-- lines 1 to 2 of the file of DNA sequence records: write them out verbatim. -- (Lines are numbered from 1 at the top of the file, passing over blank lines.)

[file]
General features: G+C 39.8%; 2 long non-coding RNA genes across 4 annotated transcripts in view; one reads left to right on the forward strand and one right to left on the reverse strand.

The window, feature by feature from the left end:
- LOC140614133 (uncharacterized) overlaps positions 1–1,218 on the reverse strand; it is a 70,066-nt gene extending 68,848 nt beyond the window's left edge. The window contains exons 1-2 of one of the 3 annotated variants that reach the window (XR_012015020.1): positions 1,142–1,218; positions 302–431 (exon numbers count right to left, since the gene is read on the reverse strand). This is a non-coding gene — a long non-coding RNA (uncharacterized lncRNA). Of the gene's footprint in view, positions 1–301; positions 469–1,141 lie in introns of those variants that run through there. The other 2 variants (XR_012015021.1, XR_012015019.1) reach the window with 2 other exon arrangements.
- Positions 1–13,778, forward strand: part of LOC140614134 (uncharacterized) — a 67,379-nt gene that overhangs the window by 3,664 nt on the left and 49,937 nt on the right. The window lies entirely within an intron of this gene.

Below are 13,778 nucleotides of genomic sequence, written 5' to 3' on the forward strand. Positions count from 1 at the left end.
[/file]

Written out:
General features: G+C 39.8%; 2 long non-coding RNA genes across 4 annotated transcripts in view; one reads left to right on the forward strand and one right to left on the reverse strand.

The window, feature by feature from the left end: